UN launches aerial attack on rebels in east Congo
ABOVE PHOTO: In this file photo taken on Oct. 23, 2012, M23 rebels conduct training exercises in Rumangabo, eastern Congo. The Rwandan-backed rebel group advanced to within 4 kilometers (2.4 miles) of Goma, a crucial provincial capital in eastern Congo, marking the first time that rebels have come this close since 2008. Congolese army spokesman Col. Olivier Hamuli said the fighting has been going on since 6 a.m. Sunday, Nov. 18, 2012, and the frontline has moved to just a few kilometers (miles) outside the city.
(AP Photo/Stephen Wandera,File )
By Saleh Mwanamilongo
KINSHASA, CONGO --U.N. attack helicopters targeted M23 rebels in eastern Congo on Saturday after fighting resumed following a months long lull in violence, a local official said.
Two army officers and 151 rebels were killed in a battle that began last Thursday and that the U.N. calls the worst clash between the M23 group and the military since July. Attack helicopters for the U.N. mission in Congo, known as MONUSCO, had been on standby.
"MONUSCO helicopters this morning bombarded the M23 positions in the city of Kibumba,'' said North Kivu governor Julien Paluku. He said the Congolese army had earlier retreated from Kibumba, which is 30 kilometers (19 miles) north of Goma, after thousands of Rwandans, who he says were backing the rebels, attacked early Saturday.
"The fighting was very violent between the Congolese military and the M23 rebels backed by the Rwandan army,'' he said. "Rwandan forces bombarded our positions in Kibumba since early this morning and an estimated 3,500 crossed the border to attack us.''
Reports by United Nations experts have accused Rwanda and Uganda of supporting the rebels. Both countries strongly deny any involvement and Uganda said if the charges continue it will pull its peacekeeping troops out of Somalia, where they are playing an important role in pushing out the Islamist extremist rebels.
At U.N. headquarters in New York, peacekeeping chief Herve Ladsous said the rebels were very well-equipped, including with night vision equipment, which allowed them to attack at 4 a.m. However, he said that "at this stage we are not in a position to confirm whether or not Rwanda was directly involved in those attacks.''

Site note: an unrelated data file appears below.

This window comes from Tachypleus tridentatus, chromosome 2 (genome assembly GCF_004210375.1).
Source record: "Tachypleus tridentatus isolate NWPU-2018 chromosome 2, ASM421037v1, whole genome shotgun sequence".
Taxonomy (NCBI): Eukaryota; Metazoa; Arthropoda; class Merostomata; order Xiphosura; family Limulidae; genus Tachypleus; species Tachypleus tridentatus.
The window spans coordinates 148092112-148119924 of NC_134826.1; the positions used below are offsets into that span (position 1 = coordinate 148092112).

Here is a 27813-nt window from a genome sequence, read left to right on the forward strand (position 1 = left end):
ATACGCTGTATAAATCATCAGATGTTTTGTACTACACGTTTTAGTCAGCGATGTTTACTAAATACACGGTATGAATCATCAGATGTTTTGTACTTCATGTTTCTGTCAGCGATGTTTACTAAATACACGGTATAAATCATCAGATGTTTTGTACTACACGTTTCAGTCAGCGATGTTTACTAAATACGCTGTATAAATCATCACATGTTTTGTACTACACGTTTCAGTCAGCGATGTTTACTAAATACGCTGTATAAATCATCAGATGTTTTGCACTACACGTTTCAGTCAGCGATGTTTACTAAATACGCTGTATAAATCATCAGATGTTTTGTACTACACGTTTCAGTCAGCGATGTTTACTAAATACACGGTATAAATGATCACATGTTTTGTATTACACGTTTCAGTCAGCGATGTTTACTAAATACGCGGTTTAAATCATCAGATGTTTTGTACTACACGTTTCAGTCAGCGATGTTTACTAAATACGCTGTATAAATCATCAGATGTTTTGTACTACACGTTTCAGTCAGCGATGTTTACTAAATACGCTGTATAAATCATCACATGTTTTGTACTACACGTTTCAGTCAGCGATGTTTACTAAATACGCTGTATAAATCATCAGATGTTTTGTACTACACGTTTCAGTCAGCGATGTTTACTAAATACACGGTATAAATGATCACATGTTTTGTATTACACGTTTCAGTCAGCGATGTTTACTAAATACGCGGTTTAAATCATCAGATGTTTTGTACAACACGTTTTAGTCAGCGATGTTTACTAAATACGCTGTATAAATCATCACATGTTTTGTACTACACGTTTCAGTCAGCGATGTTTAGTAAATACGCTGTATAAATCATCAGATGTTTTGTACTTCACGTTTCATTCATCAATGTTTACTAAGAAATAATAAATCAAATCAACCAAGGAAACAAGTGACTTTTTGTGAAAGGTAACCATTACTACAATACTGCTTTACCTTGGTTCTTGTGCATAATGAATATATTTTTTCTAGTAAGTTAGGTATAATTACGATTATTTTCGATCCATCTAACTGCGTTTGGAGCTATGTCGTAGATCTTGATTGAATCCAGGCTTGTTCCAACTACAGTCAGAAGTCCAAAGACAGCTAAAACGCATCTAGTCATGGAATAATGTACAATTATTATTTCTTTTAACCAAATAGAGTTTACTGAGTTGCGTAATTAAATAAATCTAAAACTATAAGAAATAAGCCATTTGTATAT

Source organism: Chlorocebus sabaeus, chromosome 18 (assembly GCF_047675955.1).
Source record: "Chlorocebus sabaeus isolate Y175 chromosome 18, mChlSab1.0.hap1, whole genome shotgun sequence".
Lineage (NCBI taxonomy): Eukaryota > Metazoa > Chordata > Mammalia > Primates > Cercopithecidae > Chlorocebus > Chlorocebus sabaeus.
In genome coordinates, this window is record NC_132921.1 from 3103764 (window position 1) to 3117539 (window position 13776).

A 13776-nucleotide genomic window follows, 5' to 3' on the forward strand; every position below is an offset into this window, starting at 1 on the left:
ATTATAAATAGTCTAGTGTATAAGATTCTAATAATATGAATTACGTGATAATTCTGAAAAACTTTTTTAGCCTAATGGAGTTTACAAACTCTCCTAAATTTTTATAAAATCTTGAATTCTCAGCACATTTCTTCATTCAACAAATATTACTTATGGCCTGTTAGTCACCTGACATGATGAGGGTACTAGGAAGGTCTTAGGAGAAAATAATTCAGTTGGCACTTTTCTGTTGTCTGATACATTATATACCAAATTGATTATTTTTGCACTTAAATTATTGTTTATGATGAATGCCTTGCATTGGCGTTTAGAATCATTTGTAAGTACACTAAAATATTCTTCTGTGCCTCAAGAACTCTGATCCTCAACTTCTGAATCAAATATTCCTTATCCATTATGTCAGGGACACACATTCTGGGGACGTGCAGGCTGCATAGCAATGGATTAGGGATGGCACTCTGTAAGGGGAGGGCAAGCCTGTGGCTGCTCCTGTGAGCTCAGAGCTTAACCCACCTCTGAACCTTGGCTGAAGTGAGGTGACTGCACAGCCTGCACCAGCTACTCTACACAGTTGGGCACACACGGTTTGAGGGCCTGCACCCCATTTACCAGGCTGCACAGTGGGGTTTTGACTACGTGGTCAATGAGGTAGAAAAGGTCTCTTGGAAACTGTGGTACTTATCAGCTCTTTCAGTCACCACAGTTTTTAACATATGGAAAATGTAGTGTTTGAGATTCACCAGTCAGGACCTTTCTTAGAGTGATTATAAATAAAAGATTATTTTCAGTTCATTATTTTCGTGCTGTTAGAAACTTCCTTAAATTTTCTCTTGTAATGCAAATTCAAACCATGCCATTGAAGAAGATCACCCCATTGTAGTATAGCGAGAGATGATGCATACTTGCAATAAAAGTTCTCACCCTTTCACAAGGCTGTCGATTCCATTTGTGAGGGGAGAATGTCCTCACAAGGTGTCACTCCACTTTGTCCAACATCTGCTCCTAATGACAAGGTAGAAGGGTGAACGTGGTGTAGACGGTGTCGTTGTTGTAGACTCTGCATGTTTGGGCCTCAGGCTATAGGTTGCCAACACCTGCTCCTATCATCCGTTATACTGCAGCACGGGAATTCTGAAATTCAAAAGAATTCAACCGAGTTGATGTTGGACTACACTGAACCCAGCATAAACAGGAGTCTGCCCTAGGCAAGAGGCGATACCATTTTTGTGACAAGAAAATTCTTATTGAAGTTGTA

Earlier on Saturday, Secretary-General Ban Ki-Moon had called Rwandan President Paul Kagame "to request that he use his influence on the M23 to help calm the situation and restrain M23 from continuing their attack,'' Ladsous said.
The U.N. Security Council called for an immediate stop to the violence following a two-hour, closed-door emergency meeting. The council said it would add sanctions against M23 rebels and demanded that rebels immediately stop their advance toward the provincial capital of Goma.
"We must stop the M23'' because Goma's fall "would, inevitably, turn into a humanitarian crisis,'' said France's UN Ambassador, Gerard Araud. He added that U.N. officials would decide in the coming days which M23 leaders to target for additional sanctions.
The U.N. and the United States have both issued sanctions against the M23 leader, Sultani Makenga, who is accused of forcing children into the M23 ranks. The Congolese government said it welcomes sanctions against the M23 but estimates they are not sufficient.
Bosco Ntaganda, who also is thought to be leading the M23 rebellion, is under an arrest warrant from the International Criminal Court for similar war crimes.
The council also warned that any attempts to "undermine'' the U.N. forces' mandate, which includes protecting civilians, "will not be tolerated.''